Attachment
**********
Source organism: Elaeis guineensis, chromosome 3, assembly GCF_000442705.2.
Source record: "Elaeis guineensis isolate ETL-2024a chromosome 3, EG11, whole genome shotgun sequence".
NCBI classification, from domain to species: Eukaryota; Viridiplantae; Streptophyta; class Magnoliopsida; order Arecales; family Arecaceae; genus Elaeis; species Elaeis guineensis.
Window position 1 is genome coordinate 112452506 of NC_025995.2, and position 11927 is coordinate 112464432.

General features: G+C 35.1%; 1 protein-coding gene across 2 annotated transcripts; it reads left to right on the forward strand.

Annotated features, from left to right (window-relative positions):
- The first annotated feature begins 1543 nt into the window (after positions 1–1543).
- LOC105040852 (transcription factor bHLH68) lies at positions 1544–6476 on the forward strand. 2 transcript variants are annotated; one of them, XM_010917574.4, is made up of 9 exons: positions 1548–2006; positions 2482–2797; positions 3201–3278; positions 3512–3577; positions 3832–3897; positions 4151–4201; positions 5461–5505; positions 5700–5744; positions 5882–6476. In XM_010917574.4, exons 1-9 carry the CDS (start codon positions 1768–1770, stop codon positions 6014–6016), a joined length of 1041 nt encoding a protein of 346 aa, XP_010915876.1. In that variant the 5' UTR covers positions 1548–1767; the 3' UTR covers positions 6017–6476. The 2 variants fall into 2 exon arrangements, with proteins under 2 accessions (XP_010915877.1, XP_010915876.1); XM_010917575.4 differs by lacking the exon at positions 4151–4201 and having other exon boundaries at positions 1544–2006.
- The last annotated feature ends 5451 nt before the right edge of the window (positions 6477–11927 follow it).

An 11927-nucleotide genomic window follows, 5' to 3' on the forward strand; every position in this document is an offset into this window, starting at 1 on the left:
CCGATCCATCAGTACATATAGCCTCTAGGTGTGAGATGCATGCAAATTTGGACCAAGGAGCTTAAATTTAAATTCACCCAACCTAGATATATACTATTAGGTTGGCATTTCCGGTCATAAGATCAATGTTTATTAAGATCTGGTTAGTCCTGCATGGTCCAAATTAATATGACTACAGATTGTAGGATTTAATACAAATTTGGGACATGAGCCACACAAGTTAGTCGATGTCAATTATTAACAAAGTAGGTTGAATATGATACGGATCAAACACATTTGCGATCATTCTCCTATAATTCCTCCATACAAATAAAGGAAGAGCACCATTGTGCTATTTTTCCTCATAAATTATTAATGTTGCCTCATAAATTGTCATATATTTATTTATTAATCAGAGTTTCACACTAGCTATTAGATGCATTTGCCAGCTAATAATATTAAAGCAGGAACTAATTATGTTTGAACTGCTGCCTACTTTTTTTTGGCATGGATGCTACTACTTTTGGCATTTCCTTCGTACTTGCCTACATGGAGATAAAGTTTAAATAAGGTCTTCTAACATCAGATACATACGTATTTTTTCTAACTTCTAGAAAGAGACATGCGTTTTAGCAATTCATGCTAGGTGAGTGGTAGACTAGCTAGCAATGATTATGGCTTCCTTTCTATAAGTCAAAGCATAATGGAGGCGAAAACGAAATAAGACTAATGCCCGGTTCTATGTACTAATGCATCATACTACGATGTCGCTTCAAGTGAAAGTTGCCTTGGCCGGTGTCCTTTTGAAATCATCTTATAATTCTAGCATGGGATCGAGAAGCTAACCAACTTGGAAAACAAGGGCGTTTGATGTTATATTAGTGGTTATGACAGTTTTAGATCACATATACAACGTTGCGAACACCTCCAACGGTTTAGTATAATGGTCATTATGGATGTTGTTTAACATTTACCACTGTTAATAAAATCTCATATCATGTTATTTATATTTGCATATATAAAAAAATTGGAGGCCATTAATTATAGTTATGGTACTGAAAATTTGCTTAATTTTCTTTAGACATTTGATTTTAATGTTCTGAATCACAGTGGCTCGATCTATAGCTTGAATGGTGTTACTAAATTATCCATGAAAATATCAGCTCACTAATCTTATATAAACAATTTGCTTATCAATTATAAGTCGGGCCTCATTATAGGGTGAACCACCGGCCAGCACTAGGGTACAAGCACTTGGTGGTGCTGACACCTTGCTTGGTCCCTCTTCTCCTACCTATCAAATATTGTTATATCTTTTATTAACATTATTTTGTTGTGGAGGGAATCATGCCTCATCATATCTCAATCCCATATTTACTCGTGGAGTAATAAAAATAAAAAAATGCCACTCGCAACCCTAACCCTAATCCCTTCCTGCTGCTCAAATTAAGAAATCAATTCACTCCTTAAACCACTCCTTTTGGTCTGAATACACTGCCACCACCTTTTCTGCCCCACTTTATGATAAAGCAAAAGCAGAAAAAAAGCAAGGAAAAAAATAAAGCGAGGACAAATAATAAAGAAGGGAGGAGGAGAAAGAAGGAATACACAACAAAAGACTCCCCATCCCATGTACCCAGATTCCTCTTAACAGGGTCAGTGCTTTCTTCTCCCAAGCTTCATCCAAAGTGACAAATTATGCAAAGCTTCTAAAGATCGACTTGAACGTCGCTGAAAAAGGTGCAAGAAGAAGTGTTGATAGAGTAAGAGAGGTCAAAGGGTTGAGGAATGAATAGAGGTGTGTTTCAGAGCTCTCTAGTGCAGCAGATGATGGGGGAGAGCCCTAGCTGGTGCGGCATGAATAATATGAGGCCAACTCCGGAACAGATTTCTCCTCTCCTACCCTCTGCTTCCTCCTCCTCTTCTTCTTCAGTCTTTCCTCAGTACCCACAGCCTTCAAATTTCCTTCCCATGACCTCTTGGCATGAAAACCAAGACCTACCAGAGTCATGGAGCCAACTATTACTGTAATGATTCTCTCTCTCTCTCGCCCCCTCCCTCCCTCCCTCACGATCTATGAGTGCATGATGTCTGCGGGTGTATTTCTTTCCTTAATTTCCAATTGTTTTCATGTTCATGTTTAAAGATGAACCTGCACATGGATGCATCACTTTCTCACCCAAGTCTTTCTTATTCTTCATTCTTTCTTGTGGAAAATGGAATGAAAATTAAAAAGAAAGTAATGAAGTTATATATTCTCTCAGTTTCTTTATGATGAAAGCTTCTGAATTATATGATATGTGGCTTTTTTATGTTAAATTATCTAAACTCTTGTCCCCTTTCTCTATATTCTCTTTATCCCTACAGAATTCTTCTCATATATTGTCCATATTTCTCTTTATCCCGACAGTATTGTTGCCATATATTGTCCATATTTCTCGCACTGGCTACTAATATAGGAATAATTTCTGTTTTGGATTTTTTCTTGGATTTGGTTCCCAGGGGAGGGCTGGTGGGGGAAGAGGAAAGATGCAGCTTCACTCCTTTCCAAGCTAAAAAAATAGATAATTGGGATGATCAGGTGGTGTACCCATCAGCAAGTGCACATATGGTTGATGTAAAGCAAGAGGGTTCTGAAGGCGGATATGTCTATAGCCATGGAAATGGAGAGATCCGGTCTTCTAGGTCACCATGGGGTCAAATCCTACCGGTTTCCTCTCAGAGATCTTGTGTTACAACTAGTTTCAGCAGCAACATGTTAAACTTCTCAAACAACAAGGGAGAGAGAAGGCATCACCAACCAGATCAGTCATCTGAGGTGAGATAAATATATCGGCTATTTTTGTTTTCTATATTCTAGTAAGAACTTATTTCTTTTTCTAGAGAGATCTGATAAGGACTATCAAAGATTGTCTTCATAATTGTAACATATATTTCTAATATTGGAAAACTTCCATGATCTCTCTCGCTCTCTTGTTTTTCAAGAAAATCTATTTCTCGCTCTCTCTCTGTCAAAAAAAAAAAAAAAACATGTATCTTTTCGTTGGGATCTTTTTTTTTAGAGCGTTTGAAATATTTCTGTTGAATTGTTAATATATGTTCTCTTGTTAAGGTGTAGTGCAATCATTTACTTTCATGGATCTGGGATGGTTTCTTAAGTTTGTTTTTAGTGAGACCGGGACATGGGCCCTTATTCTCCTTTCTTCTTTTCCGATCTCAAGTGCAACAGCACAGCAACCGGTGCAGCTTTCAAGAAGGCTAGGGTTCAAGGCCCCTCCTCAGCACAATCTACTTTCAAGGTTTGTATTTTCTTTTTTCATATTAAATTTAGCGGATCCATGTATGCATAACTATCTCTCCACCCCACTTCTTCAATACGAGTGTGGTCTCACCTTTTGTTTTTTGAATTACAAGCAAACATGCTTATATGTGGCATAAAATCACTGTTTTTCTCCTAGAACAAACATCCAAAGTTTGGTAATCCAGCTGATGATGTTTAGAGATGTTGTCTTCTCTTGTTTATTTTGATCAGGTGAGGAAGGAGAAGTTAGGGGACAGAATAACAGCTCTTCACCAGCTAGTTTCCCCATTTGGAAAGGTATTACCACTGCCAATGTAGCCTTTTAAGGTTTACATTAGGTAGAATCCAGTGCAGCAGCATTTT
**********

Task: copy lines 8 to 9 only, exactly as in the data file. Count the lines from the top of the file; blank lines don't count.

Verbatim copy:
- LOC105040852 (transcription factor bHLH68) lies at positions 1544–6476 on the forward strand. 2 transcript variants are annotated; one of them, XM_010917574.4, is made up of 9 exons: positions 1548–2006; positions 2482–2797; positions 3201–3278; positions 3512–3577; positions 3832–3897; positions 4151–4201; positions 5461–5505; positions 5700–5744; positions 5882–6476. In XM_010917574.4, exons 1-9 carry the CDS (start codon positions 1768–1770, stop codon positions 6014–6016), a joined length of 1041 nt encoding a protein of 346 aa, XP_010915876.1. In that variant the 5' UTR covers positions 1548–1767; the 3' UTR covers positions 6017–6476. The 2 variants fall into 2 exon arrangements, with proteins under 2 accessions (XP_010915877.1, XP_010915876.1); XM_010917575.4 differs by lacking the exon at positions 4151–4201 and having other exon boundaries at positions 1544–2006.
- The last annotated feature ends 5451 nt before the right edge of the window (positions 6477–11927 follow it).